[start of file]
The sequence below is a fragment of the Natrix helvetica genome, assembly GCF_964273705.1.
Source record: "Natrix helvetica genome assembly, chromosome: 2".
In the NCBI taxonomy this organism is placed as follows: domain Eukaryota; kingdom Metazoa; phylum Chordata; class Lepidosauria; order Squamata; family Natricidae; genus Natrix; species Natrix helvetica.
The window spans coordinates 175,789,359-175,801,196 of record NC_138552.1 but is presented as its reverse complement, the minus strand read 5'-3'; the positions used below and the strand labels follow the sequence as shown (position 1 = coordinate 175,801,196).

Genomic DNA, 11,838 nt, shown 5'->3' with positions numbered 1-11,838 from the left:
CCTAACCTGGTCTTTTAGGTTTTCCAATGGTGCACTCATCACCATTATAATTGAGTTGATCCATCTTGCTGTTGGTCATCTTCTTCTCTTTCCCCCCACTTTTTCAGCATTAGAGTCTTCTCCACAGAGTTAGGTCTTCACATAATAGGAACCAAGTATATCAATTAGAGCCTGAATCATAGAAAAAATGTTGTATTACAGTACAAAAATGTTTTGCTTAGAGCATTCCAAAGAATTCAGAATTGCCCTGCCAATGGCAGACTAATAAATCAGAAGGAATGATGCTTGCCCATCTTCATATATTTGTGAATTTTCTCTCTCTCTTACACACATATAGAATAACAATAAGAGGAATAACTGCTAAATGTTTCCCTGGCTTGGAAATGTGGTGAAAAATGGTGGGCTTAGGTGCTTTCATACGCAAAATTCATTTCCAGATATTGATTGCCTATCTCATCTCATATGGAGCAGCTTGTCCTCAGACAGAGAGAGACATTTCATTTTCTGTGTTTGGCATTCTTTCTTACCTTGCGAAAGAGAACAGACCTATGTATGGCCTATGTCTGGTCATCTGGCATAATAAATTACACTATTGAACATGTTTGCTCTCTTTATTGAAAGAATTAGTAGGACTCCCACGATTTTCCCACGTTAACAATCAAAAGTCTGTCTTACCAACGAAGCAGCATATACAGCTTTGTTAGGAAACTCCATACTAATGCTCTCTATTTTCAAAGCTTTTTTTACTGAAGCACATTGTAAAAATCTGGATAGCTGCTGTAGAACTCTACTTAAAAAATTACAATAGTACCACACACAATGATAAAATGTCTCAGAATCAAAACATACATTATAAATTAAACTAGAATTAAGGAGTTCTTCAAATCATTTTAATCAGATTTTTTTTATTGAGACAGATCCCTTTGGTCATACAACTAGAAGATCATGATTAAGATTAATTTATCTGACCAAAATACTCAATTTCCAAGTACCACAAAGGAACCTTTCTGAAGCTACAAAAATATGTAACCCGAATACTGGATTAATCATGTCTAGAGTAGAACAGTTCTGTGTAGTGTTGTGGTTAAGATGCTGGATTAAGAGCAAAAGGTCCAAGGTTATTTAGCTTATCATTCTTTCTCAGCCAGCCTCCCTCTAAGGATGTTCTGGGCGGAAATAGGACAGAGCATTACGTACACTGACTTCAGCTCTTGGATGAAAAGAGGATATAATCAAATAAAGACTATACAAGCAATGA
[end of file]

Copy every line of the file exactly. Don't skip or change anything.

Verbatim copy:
The sequence below is a fragment of the Natrix helvetica genome, assembly GCF_964273705.1.
Source record: "Natrix helvetica genome assembly, chromosome: 2".
In the NCBI taxonomy this organism is placed as follows: domain Eukaryota; kingdom Metazoa; phylum Chordata; class Lepidosauria; order Squamata; family Natricidae; genus Natrix; species Natrix helvetica.
The window spans coordinates 175,789,359-175,801,196 of record NC_138552.1 but is presented as its reverse complement, the minus strand read 5'-3'; the positions used below and the strand labels follow the sequence as shown (position 1 = coordinate 175,801,196).

Genomic DNA, 11,838 nt, shown 5'->3' with positions numbered 1-11,838 from the left:
CCTAACCTGGTCTTTTAGGTTTTCCAATGGTGCACTCATCACCATTATAATTGAGTTGATCCATCTTGCTGTTGGTCATCTTCTTCTCTTTCCCCCCACTTTTTCAGCATTAGAGTCTTCTCCACAGAGTTAGGTCTTCACATAATAGGAACCAAGTATATCAATTAGAGCCTGAATCATAGAAAAAATGTTGTATTACAGTACAAAAATGTTTTGCTTAGAGCATTCCAAAGAATTCAGAATTGCCCTGCCAATGGCAGACTAATAAATCAGAAGGAATGATGCTTGCCCATCTTCATATATTTGTGAATTTTCTCTCTCTCTTACACACATATAGAATAACAATAAGAGGAATAACTGCTAAATGTTTCCCTGGCTTGGAAATGTGGTGAAAAATGGTGGGCTTAGGTGCTTTCATACGCAAAATTCATTTCCAGATATTGATTGCCTATCTCATCTCATATGGAGCAGCTTGTCCTCAGACAGAGAGAGACATTTCATTTTCTGTGTTTGGCATTCTTTCTTACCTTGCGAAAGAGAACAGACCTATGTATGGCCTATGTCTGGTCATCTGGCATAATAAATTACACTATTGAACATGTTTGCTCTCTTTATTGAAAGAATTAGTAGGACTCCCACGATTTTCCCACGTTAACAATCAAAAGTCTGTCTTACCAACGAAGCAGCATATACAGCTTTGTTAGGAAACTCCATACTAATGCTCTCTATTTTCAAAGCTTTTTTTACTGAAGCACATTGTAAAAATCTGGATAGCTGCTGTAGAACTCTACTTAAAAAATTACAATAGTACCACACACAATGATAAAATGTCTCAGAATCAAAACATACATTATAAATTAAACTAGAATTAAGGAGTTCTTCAAATCATTTTAATCAGATTTTTTTTATTGAGACAGATCCCTTTGGTCATACAACTAGAAGATCATGATTAAGATTAATTTATCTGACCAAAATACTCAATTTCCAAGTACCACAAAGGAACCTTTCTGAAGCTACAAAAATATGTAACCCGAATACTGGATTAATCATGTCTAGAGTAGAACAGTTCTGTGTAGTGTTGTGGTTAAGATGCTGGATTAAGAGCAAAAGGTCCAAGGTTATTTAGCTTATCATTCTTTCTCAGCCAGCCTCCCTCTAAGGATGTTCTGGGCGGAAATAGGACAGAGCATTACGTACACTGACTTCAGCTCTTGGATGAAAAGAGGATATAATCAAATAAAGACTATACAAGCAATGA